EU scrambles to avoid Balkans clash with new accession talks after Ukraine backlash


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Western Balkan countries’ patience is wearing thin as the six countries have been waiting for about a decade to see their EU application moving. In a sign of escalating tensions, leaders of Serbia, Albania and North Macedonia threatened Wednesday to boycott Thursday’s EU-Western Balkan summit amid growing frustration over their application. Much of the spotlight has been on war-torn Ukraine which is expected to be formally granted EU candidate status – the very first step towards joining the European Union. But in an attempt to pacify its allies, the EU has now signalled it is ready to resume accession talks with some of the countries waiting for years to see their application progress.

In a direct address to the Western Balkan countries as she arrived at the summit, the President of the European Parliament Roberta Metsola told reporters: “I’d like to say a few words on behalf of the European Parliament.

“Enlargement has always been seen as a transformative process for countries that want to look to Europe as their home and therefore today is a day when we really should start accession negotiations for North Macedonia and Albania.

“We should really start to talk about granting visa liberalisation to Kosovo. These are the points that I will make inside the Summit.

“Because this is a day when we also need to look at the Western Balkans as countries that are neighbouring ours. And countries that should find a place in the European Union, which is their home, because they’re neighbours to ours.”

“With renewed urgency amid Ukraine’s EU application, MEPs urged the European Council in a joint statement to open EU negotiations talks with Albania and North Macedonia, as “the Council has failed to open accession negotiations with them.”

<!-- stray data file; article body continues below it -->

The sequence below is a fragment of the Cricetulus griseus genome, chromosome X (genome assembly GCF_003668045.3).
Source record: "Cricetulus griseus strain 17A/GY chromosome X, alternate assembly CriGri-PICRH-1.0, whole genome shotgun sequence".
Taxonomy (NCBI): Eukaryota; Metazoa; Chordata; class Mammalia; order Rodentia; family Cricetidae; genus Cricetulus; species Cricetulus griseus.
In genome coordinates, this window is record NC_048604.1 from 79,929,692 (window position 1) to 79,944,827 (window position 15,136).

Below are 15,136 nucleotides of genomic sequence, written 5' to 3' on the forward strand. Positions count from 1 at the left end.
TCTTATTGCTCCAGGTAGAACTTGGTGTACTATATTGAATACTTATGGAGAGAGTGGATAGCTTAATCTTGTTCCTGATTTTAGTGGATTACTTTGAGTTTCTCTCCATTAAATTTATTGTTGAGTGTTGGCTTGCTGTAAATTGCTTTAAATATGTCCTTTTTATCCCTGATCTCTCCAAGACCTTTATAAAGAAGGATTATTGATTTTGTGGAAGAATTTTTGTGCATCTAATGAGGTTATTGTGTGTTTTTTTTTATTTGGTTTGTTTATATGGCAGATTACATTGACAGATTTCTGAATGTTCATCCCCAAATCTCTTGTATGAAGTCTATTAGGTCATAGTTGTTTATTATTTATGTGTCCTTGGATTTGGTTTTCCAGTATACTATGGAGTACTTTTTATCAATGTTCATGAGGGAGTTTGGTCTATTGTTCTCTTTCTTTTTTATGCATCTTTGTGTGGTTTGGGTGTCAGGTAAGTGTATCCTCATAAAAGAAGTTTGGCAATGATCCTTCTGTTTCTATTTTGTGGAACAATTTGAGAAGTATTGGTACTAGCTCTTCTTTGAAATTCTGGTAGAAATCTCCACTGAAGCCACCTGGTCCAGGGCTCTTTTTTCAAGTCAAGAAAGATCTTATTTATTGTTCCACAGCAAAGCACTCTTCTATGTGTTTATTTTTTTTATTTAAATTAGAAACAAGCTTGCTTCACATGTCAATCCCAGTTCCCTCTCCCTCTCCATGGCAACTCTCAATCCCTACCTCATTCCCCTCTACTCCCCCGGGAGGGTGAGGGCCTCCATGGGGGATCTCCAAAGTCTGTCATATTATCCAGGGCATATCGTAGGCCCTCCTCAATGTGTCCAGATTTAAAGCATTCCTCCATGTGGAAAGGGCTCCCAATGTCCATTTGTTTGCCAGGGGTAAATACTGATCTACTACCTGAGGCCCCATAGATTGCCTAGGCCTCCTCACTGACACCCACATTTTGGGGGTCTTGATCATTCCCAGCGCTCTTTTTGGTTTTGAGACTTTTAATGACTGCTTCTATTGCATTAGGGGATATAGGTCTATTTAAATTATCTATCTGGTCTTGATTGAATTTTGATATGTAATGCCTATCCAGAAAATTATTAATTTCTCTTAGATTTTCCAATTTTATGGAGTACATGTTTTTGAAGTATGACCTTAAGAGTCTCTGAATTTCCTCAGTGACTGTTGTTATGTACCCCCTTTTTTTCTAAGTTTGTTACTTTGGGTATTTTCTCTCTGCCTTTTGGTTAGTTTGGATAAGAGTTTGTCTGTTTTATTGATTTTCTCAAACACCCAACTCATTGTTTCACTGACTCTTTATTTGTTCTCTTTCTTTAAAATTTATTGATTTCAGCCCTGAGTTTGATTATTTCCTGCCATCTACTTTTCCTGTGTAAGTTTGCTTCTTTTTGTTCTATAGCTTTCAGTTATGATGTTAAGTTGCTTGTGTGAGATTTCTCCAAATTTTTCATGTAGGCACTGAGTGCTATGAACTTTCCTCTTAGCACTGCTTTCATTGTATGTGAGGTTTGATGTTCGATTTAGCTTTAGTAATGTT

The European Parliament rapporteur for Albania, Isabel Santos, said it is “only fair that the Council finally agrees to open long-overdue negotiations with Albania, not least in the face of mounting geostrategic challenges.” 

As for North Macedonia, its EU rapporteur Ilhan Kyychyuk said: “North Macedonia demonstrated the best democratic transition record across the Western Balkan region and is fully aligned with the EU’s foreign policy in the face of Russian aggression against Ukraine.”

In a further sign of impatience, an unnamed Albanian official told Politico that the leaders would not come to hear the “same old empty promises and witness how a single EU country has kidnapped two candidate countries in front of other 26 countries.”

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North Macedonia, which has held an EU candidate status since 2005, faces an uphill battle to move ahead with its application. Bulgaria blocked North Macedonia’s accession negotiations over territorial disputes, language, and identity.

Despite the introduction of a friendship treaty in 2017 aimed at bridging their differences, the two countries have failed to historical and linguistic disputes. 

“I welcome the positive engagement to resolve pending bilateral issues and urge Bulgaria and North Macedonia to promptly find a mutually acceptable solution,” added the EU’s Albania rapporteur.

Albania, however, faces no stumbling block on its way to joining the EU.

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